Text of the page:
Can't outrun controversy


The words of wisdom on the Olympic drug front came from a shot-putter. And I am not making that up. The irony is purely unintended.

Still, speaking of the steroid scandal that the U.S. Track and Field Trials will be carrying with it right into its Friday opening in Sacramento, Calif., it fell to Adam Nelson, one of the highest practitioners of his bulky and oft-suspected sport, to cut things down to the skinny.

"If you have nothing to fear," Nelson said of the latest round of testing processes, "then it's not going to bother you one bit."

And so the irony goes.

While the Olympic swim trials are played out downstate in Long Beach, amid talk mostly of Michael Phelps and Natalie Coughlin and world records and Mark Spitz-ian attempts, the track trials in Sacramento are the drug trials in Sacramento. The story of the day -- pick a day, any day -- is what constitutes an illegal edge, and who it can be proved is trying to gain one.

Some genuinely great storylines -- Stacy Dragila in the women's pole vault, Alan Webb in the men's 1500 -- will serve as window dressing to the larger display of controversy. And the show begins immediately: Marion Jones, who four years ago used the Trials to announce herself as the preeminent female athlete of her generation, will run in the women's 100-meter heats late Friday as a figure known lately for her aggressive counter-attack on drug rumors.

"We're dealing with an unfair process," Jones said during the Prefontaine Classic in Eugene, Ore., a few weeks ago. "It's funny: I'm the big name (associated with the scandal), and yet I haven't received a letter."

Ah, the letter. The track trials are also about the letter. Alvin Harrison got one, and so did 100 world record-holder (and Jones' boyfriend) Tim Montgomery, as well as sprinters Chryste Gaines and Michelle Collins. The letter informed the recipient that, based upon the finding of "non-analytical positives," he or she faced a lifetime ban from the sport by the U.S. Anti Doping Agency (USADA).

"Non-analytical positive," of course, means there is no actual failed drug test to bring forth in evidence -- fitting in these cases, since they revolve around the BALCO scandal and the previously untestable enhancer THG. But the fallout from the roundabout proving process is that the international governing body of track, IAAF, won't intervene in any of the cases, since there's no test result to hold up as clear evidence of cheating.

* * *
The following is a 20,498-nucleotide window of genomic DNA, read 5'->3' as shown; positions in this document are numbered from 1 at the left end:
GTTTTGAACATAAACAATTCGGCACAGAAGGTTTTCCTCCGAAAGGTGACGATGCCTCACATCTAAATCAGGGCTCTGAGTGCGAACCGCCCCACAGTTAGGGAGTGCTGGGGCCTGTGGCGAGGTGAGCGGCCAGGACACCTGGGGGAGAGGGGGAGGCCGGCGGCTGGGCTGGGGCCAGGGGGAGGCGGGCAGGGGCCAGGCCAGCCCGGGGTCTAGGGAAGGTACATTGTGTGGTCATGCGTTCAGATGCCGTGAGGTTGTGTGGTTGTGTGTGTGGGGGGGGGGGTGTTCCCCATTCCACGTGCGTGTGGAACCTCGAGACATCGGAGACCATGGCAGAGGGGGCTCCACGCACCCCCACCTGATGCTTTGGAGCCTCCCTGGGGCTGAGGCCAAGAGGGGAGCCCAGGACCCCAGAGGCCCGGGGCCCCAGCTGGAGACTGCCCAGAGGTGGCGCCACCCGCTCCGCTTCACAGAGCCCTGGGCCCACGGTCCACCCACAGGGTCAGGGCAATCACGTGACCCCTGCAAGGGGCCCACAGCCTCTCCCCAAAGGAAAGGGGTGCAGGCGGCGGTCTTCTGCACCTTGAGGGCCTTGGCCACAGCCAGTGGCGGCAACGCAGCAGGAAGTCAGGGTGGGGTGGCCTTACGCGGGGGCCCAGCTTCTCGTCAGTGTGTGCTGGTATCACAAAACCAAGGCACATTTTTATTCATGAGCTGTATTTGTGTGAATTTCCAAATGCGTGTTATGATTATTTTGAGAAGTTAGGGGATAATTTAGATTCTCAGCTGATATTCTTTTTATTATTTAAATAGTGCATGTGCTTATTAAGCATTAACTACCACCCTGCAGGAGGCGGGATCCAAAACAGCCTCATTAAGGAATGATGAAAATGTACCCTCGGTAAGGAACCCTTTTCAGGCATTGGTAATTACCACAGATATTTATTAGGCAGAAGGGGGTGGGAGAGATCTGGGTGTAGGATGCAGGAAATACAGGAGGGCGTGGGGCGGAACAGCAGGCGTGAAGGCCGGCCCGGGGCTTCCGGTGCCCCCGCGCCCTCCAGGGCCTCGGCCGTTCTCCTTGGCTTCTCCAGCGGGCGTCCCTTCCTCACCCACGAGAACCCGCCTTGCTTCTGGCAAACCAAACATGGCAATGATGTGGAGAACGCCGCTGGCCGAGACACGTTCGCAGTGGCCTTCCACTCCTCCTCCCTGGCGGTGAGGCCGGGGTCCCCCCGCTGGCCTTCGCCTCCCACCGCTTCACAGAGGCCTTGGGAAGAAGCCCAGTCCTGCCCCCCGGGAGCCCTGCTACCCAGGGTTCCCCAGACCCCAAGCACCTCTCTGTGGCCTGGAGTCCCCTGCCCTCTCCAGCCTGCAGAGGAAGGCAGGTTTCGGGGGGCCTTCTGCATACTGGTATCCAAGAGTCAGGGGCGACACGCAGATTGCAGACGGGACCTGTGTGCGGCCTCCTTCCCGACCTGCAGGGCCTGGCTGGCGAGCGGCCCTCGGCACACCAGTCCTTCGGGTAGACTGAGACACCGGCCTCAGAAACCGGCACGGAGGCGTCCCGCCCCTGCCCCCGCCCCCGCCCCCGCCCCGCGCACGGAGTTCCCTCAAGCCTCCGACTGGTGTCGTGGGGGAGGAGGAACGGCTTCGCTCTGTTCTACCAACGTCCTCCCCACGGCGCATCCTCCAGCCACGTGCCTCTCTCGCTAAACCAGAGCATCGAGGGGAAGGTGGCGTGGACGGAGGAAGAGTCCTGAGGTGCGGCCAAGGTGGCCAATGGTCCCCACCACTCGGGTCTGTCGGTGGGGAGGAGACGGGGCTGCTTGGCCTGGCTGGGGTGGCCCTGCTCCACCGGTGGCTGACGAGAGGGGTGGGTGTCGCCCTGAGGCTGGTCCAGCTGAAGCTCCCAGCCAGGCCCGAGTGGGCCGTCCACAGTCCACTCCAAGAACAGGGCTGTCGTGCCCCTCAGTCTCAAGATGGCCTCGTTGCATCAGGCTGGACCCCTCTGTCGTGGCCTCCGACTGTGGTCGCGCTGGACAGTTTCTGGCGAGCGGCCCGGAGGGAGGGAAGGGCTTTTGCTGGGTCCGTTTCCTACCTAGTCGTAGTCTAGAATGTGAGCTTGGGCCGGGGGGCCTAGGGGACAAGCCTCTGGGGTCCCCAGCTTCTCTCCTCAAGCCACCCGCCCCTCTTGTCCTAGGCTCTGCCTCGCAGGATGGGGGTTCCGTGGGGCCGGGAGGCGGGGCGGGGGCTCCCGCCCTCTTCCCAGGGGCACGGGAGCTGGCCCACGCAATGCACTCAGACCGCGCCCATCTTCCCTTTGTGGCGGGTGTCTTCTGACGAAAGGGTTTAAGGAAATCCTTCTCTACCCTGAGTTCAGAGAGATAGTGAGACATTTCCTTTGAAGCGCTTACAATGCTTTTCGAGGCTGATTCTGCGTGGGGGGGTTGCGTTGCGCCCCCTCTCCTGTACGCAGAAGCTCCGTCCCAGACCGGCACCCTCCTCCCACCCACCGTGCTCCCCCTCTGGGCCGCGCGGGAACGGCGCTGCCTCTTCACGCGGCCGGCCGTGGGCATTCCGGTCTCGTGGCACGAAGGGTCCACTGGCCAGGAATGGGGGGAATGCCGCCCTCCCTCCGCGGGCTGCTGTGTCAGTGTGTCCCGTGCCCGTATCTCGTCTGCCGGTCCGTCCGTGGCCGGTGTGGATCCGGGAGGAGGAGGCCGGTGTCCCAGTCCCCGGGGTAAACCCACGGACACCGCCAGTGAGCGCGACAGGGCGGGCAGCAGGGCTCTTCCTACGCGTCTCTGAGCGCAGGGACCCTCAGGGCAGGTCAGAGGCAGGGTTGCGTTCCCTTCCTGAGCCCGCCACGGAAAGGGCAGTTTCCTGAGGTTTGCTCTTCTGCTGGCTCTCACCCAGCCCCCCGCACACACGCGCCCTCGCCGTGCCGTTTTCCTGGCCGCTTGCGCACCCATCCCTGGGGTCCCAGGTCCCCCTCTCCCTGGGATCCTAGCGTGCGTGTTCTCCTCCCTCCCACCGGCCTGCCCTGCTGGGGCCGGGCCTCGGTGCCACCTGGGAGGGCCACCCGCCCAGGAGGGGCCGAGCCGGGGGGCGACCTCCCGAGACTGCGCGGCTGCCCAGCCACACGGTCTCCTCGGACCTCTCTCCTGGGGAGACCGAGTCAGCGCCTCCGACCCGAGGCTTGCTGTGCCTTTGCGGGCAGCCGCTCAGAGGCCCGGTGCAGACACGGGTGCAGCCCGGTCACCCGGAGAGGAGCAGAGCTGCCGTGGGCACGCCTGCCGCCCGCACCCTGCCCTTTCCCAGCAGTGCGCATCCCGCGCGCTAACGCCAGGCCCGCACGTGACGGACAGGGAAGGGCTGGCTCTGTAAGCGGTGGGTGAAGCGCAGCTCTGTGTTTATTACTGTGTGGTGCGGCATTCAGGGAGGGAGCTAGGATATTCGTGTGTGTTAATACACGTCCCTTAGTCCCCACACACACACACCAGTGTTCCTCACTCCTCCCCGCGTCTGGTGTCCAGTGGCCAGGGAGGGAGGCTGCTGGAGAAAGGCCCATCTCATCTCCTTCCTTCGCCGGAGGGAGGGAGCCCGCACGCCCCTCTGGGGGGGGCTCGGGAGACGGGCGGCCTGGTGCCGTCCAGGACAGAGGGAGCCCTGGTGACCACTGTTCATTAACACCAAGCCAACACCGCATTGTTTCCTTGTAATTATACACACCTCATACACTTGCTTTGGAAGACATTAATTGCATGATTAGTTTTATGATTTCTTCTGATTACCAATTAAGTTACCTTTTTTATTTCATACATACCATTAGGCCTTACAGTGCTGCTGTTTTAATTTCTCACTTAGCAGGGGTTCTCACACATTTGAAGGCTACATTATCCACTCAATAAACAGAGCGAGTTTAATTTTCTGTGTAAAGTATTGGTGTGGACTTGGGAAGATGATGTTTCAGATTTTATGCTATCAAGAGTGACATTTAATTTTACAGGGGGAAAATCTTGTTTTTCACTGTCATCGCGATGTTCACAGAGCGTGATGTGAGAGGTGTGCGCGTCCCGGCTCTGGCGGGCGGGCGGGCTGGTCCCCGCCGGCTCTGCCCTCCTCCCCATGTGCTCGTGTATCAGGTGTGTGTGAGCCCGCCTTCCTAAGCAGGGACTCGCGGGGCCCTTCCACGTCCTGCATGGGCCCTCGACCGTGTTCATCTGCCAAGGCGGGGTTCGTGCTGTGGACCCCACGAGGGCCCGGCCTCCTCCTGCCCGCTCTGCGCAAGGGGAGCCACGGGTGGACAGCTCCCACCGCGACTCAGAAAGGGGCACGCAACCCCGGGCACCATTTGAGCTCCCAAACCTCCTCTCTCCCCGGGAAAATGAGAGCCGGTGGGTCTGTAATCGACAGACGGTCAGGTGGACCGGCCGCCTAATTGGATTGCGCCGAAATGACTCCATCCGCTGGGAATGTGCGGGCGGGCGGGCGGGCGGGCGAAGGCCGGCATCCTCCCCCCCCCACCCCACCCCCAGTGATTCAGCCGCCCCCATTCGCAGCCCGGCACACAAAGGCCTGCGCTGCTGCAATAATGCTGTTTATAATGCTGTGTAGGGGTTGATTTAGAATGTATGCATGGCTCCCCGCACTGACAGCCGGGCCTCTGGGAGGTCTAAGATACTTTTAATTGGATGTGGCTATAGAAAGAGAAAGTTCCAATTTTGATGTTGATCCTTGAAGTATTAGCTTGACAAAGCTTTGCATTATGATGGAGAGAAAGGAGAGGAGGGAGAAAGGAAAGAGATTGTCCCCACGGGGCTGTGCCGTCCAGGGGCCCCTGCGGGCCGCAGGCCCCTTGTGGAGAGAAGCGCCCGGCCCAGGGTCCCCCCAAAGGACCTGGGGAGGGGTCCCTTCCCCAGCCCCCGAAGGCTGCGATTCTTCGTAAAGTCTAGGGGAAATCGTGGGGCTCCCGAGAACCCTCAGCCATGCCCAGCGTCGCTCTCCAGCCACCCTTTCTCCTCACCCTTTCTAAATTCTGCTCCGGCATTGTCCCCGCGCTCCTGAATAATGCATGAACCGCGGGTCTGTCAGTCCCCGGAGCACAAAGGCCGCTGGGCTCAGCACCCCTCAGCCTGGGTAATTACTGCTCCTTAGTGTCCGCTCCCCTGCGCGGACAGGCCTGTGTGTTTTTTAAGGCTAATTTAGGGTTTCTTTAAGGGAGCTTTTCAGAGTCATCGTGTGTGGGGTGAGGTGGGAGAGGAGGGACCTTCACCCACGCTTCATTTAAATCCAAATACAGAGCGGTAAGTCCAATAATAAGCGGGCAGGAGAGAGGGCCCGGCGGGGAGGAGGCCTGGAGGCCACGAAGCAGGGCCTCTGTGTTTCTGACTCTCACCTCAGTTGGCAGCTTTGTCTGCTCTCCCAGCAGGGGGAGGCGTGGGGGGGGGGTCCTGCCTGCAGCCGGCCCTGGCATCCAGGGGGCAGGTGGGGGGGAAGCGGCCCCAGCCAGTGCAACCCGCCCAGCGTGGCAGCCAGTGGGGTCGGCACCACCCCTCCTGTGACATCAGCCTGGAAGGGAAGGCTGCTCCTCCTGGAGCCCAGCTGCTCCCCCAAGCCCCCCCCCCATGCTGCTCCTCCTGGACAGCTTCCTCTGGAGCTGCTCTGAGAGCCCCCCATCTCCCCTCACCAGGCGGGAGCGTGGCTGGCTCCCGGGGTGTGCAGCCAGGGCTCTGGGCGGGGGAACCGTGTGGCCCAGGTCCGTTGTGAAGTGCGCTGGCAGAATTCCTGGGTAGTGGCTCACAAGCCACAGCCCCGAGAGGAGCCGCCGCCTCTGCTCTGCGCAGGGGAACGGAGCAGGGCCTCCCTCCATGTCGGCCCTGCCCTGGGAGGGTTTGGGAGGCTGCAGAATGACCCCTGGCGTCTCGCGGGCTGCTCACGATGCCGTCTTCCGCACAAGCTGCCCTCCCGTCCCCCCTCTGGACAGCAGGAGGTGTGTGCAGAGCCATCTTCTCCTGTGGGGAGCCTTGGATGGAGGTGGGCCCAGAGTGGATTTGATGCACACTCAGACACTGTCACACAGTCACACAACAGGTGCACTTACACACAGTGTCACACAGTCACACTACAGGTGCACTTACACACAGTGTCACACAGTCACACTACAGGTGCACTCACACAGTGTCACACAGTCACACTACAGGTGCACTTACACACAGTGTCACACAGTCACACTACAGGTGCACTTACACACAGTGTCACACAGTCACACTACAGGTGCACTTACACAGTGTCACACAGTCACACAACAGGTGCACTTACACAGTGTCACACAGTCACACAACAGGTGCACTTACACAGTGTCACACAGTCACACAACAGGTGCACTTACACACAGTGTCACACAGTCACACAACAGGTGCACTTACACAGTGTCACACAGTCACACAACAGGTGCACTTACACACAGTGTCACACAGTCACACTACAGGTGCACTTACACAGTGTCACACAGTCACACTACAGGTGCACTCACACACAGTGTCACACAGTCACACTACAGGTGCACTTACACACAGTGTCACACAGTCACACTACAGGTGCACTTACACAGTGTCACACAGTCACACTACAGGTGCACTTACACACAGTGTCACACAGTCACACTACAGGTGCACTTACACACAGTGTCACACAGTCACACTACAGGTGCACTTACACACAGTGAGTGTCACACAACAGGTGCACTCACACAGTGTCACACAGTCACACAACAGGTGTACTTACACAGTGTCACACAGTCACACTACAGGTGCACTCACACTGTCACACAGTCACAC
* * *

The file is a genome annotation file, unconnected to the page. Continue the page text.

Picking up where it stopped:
All of which, sadly, suggests that, while the Trials are conducted in Sacramento -- with every one of the aforementioned athletes competing, pending protracted challenges to their cases -- it is by no means clear that USA Track & Field officials can yet know which team they'll actually be sending to Athens.

Could a BALCO-tainted athlete take one of the three available spots on the U.S. team in his or her given event? Absolutely -- pending resolution of the drug case. Could an athlete gain legal intervention to stay on the team, only to ultimately have the lifetime ban imposed sometime after Athens? Yup.

Does U.S. track's recent habit of airing all its dirty linen tend to portray the sport as more corrupt than it might actually be, compared with the more secretive and protective NFL, MLB, NBA, NHL and others? Track's people will be the first to declare it.

"Nothing is more challenging or dispiriting than the situation in which we find ourselves," USA Track & Field executive Craig Masback wrote his board of directors this week. "Instead of a daily celebration of our great sport and our outstanding athletes, newspapers around the world are delivering news of scandal and shame related to some of our athletes and coaches. We and our sport deserve better."

Masback maintains that it's a fractional percentage of athletes doing the dirty work and the BALCO scandalizing. When pressed on it, the former elite runner admits that his opinion is based mostly upon his personal observation, not anything he can prove. And there's the rub. Track is in the headlines lately for much of what hasn't yet even been proved, much less seriously contested -- and those headlines carry the day.

They will carry the Trials, as well. Jones is set to compete in the 100, the 200 and the women's long jump over the next 10 days, but it's obvious that her most difficult hurdle now is public opinion. She came to Sacramento four years ago as a shimmering example of the peaks to which athletes in the United States can aspire. In 2004, Jones is more suspect than the entire men's shot-put field. That's the kind of turnabout that is almost too ironic to chart.

Mark Kreidler is a columnist with the Sacramento Bee and a regular contributor to ESPN.com